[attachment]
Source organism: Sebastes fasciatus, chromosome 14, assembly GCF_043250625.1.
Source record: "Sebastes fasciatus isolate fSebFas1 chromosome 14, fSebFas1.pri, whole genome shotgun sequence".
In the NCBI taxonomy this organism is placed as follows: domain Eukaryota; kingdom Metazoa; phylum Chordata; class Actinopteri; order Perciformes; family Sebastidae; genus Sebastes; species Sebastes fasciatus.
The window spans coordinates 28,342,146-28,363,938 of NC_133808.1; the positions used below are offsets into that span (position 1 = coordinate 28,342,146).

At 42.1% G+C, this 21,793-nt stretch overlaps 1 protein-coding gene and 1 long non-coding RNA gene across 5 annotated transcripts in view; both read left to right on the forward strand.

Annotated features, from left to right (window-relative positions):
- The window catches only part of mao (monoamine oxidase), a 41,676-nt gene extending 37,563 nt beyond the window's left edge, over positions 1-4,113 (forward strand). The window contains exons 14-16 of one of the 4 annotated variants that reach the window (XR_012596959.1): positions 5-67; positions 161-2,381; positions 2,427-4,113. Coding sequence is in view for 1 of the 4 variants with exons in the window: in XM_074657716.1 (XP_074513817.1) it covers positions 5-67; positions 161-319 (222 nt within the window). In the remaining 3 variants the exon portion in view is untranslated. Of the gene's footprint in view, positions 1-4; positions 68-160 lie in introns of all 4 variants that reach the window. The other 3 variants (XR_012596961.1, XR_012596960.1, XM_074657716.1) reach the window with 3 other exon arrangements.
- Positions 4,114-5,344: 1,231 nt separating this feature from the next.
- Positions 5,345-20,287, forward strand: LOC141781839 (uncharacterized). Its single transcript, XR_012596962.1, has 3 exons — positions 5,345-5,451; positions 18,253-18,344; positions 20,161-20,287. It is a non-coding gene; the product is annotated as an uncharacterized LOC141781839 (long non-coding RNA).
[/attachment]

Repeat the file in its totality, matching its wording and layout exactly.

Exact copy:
Source organism: Sebastes fasciatus, chromosome 14, assembly GCF_043250625.1.
Source record: "Sebastes fasciatus isolate fSebFas1 chromosome 14, fSebFas1.pri, whole genome shotgun sequence".
In the NCBI taxonomy this organism is placed as follows: domain Eukaryota; kingdom Metazoa; phylum Chordata; class Actinopteri; order Perciformes; family Sebastidae; genus Sebastes; species Sebastes fasciatus.
The window spans coordinates 28,342,146-28,363,938 of NC_133808.1; the positions used below are offsets into that span (position 1 = coordinate 28,342,146).

At 42.1% G+C, this 21,793-nt stretch overlaps 1 protein-coding gene and 1 long non-coding RNA gene across 5 annotated transcripts in view; both read left to right on the forward strand.

Annotated features, from left to right (window-relative positions):
- The window catches only part of mao (monoamine oxidase), a 41,676-nt gene extending 37,563 nt beyond the window's left edge, over positions 1-4,113 (forward strand). The window contains exons 14-16 of one of the 4 annotated variants that reach the window (XR_012596959.1): positions 5-67; positions 161-2,381; positions 2,427-4,113. Coding sequence is in view for 1 of the 4 variants with exons in the window: in XM_074657716.1 (XP_074513817.1) it covers positions 5-67; positions 161-319 (222 nt within the window). In the remaining 3 variants the exon portion in view is untranslated. Of the gene's footprint in view, positions 1-4; positions 68-160 lie in introns of all 4 variants that reach the window. The other 3 variants (XR_012596961.1, XR_012596960.1, XM_074657716.1) reach the window with 3 other exon arrangements.
- Positions 4,114-5,344: 1,231 nt separating this feature from the next.
- Positions 5,345-20,287, forward strand: LOC141781839 (uncharacterized). Its single transcript, XR_012596962.1, has 3 exons — positions 5,345-5,451; positions 18,253-18,344; positions 20,161-20,287. It is a non-coding gene; the product is annotated as an uncharacterized LOC141781839 (long non-coding RNA).